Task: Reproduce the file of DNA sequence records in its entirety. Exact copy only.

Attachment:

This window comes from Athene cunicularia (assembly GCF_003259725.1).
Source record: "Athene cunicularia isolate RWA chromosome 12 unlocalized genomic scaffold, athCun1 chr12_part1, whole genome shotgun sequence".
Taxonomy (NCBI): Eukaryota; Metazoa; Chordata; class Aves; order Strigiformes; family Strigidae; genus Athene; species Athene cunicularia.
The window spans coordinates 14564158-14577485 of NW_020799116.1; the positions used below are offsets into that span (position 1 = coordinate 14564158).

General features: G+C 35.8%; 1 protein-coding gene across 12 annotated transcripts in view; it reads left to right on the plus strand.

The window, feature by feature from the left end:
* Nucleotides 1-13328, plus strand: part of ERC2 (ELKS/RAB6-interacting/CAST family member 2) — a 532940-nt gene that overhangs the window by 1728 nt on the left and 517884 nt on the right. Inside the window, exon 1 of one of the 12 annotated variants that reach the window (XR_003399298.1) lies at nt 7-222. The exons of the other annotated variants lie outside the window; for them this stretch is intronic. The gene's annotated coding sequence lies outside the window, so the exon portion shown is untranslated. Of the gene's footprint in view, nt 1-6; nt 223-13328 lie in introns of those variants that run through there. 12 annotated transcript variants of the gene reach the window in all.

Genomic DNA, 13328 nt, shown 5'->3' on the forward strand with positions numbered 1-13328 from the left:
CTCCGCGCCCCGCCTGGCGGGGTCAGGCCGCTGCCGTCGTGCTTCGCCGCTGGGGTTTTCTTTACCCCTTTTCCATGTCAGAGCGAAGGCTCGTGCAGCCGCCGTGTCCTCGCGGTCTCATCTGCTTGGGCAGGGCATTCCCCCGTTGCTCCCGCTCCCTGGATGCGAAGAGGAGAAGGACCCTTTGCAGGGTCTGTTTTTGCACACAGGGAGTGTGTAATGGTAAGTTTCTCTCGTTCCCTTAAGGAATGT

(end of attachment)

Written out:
This window comes from Athene cunicularia (assembly GCF_003259725.1).
Source record: "Athene cunicularia isolate RWA chromosome 12 unlocalized genomic scaffold, athCun1 chr12_part1, whole genome shotgun sequence".
Taxonomy (NCBI): Eukaryota; Metazoa; Chordata; class Aves; order Strigiformes; family Strigidae; genus Athene; species Athene cunicularia.
The window spans coordinates 14564158-14577485 of NW_020799116.1; the positions used below are offsets into that span (position 1 = coordinate 14564158).

General features: G+C 35.8%; 1 protein-coding gene across 12 annotated transcripts in view; it reads left to right on the plus strand.

The window, feature by feature from the left end:
* Nucleotides 1-13328, plus strand: part of ERC2 (ELKS/RAB6-interacting/CAST family member 2) — a 532940-nt gene that overhangs the window by 1728 nt on the left and 517884 nt on the right. Inside the window, exon 1 of one of the 12 annotated variants that reach the window (XR_003399298.1) lies at nt 7-222. The exons of the other annotated variants lie outside the window; for them this stretch is intronic. The gene's annotated coding sequence lies outside the window, so the exon portion shown is untranslated. Of the gene's footprint in view, nt 1-6; nt 223-13328 lie in introns of those variants that run through there. 12 annotated transcript variants of the gene reach the window in all.

Genomic DNA, 13328 nt, shown 5'->3' on the forward strand with positions numbered 1-13328 from the left:
CTCCGCGCCCCGCCTGGCGGGGTCAGGCCGCTGCCGTCGTGCTTCGCCGCTGGGGTTTTCTTTACCCCTTTTCCATGTCAGAGCGAAGGCTCGTGCAGCCGCCGTGTCCTCGCGGTCTCATCTGCTTGGGCAGGGCATTCCCCCGTTGCTCCCGCTCCCTGGATGCGAAGAGGAGAAGGACCCTTTGCAGGGTCTGTTTTTGCACACAGGGAGTGTGTAATGGTAAGTTTCTCTCGTTCCCTTAAGGAATGT